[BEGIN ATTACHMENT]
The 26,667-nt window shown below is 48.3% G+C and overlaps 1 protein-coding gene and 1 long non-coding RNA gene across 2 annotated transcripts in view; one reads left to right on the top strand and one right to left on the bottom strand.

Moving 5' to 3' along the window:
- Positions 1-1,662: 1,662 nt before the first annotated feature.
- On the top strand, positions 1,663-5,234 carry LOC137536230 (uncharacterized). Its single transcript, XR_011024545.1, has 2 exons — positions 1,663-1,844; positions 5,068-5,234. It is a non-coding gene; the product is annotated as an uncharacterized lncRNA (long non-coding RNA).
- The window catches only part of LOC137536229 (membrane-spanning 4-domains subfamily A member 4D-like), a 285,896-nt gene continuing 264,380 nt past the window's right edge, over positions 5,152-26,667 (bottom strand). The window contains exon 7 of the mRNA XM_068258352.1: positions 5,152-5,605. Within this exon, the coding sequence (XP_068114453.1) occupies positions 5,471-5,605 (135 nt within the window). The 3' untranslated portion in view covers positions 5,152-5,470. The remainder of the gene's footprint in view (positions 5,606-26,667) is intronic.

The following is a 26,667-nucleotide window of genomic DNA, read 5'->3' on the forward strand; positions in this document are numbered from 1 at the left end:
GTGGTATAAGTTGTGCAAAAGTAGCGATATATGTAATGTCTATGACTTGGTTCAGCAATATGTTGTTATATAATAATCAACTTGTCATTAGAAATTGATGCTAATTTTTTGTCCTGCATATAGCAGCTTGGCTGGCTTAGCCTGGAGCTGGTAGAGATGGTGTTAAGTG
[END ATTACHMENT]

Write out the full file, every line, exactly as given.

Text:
The 26,667-nt window shown below is 48.3% G+C and overlaps 1 protein-coding gene and 1 long non-coding RNA gene across 2 annotated transcripts in view; one reads left to right on the top strand and one right to left on the bottom strand.

Moving 5' to 3' along the window:
- Positions 1-1,662: 1,662 nt before the first annotated feature.
- On the top strand, positions 1,663-5,234 carry LOC137536230 (uncharacterized). Its single transcript, XR_011024545.1, has 2 exons — positions 1,663-1,844; positions 5,068-5,234. It is a non-coding gene; the product is annotated as an uncharacterized lncRNA (long non-coding RNA).
- The window catches only part of LOC137536229 (membrane-spanning 4-domains subfamily A member 4D-like), a 285,896-nt gene continuing 264,380 nt past the window's right edge, over positions 5,152-26,667 (bottom strand). The window contains exon 7 of the mRNA XM_068258352.1: positions 5,152-5,605. Within this exon, the coding sequence (XP_068114453.1) occupies positions 5,471-5,605 (135 nt within the window). The 3' untranslated portion in view covers positions 5,152-5,470. The remainder of the gene's footprint in view (positions 5,606-26,667) is intronic.

The following is a 26,667-nucleotide window of genomic DNA, read 5'->3' on the forward strand; positions in this document are numbered from 1 at the left end:
GTGGTATAAGTTGTGCAAAAGTAGCGATATATGTAATGTCTATGACTTGGTTCAGCAATATGTTGTTATATAATAATCAACTTGTCATTAGAAATTGATGCTAATTTTTTGTCCTGCATATAGCAGCTTGGCTGGCTTAGCCTGGAGCTGGTAGAGATGGTGTTAAGTG